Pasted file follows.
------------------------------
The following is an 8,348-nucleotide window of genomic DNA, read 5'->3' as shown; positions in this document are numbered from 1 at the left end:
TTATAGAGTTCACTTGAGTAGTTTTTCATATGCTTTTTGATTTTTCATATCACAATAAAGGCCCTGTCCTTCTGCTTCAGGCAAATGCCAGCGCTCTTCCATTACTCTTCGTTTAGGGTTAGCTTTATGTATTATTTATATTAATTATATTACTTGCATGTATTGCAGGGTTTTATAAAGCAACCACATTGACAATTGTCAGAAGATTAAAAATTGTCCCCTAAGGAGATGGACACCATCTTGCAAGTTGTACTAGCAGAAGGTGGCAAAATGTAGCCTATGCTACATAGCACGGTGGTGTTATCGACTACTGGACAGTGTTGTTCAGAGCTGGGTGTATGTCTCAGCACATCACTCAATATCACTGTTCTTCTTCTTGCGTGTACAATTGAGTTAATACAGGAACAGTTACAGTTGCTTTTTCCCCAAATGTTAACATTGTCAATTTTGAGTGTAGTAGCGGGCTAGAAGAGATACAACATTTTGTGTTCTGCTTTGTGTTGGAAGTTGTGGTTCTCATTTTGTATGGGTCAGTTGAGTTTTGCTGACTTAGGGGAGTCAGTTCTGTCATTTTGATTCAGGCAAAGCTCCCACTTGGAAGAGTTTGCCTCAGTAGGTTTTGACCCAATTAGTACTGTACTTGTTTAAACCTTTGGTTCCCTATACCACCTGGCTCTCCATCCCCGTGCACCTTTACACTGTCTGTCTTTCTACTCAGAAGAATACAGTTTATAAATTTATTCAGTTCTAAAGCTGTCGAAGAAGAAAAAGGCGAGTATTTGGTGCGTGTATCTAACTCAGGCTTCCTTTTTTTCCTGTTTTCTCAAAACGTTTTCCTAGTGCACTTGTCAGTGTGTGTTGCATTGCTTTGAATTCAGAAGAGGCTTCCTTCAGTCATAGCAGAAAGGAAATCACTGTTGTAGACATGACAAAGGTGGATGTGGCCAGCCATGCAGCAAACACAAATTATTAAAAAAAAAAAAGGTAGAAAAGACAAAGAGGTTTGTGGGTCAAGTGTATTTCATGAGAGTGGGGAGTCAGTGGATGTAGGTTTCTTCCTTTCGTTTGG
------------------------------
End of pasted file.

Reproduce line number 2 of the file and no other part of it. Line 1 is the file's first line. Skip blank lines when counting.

TTATAGAGTTCACTTGAGTAGTTTTTCATATGCTTTTTGATTTTTCATATCACAATAAAGGCCCTGTCCTTCTGCTTCAGGCAAATGCCAGCGCTCTTCCATTACTCTTCGTTTAGGGTTAGCTTTATGTATTATTTATATTAATTATATTACTTGCATGTATTGCAGGGTTTTATAAAGCAACCACATTGACAATTGTCAGAAGATTAAAAATTGTCCCCTAAGGAGATGGACACCATCTTGCAAGTTGTACTAGCAGAAGGTGGCAAAATGTAGCCTATGCTACATAGCACGGTGGTGTTATCGACTACTGGACAGTGTTGTTCAGAGCTGGGTGTATGTCTCAGCACATCACTCAATATCACTGTTCTTCTTCTTGCGTGTACAATTGAGTTAATACAGGAACAGTTACAGTTGCTTTTTCCCCAAATGTTAACATTGTCAATTTTGAGTGTAGTAGCGGGCTAGAAGAGATACAACATTTTGTGTTCTGCTTTGTGTTGGAAGTTGTGGTTCTCATTTTGTATGGGTCAGTTGAGTTTTGCTGACTTAGGGGAGTCAGTTCTGTCATTTTGATTCAGGCAAAGCTCCCACTTGGAAGAGTTTGCCTCAGTAGGTTTTGACCCAATTAGTACTGTACTTGTTTAAACCTTTGGTTCCCTATACCACCTGGCTCTCCATCCCCGTGCACCTTTACACTGTCTGTCTTTCTACTCAGAAGAATACAGTTTATAAATTTATTCAGTTCTAAAGCTGTCGAAGAAGAAAAAGGCGAGTATTTGGTGCGTGTATCTAACTCAGGCTTCCTTTTTTTCCTGTTTTCTCAAAACGTTTTCCTAGTGCACTTGTCAGTGTGTGTTGCATTGCTTTGAATTCAGAAGAGGCTTCCTTCAGTCATAGCAGAAAGGAAATCACTGTTGTAGACATGACAAAGGTGGATGTGGCCAGCCATGCAGCAAACACAAATTATTAAAAAAAAAAAAGGTAGAAAAGACAAAGAGGTTTGTGGGTCAAGTGTATTTCATGAGAGTGGGGAGTCAGTGGATGTAGGTTTCTTCCTTTCGTTTGG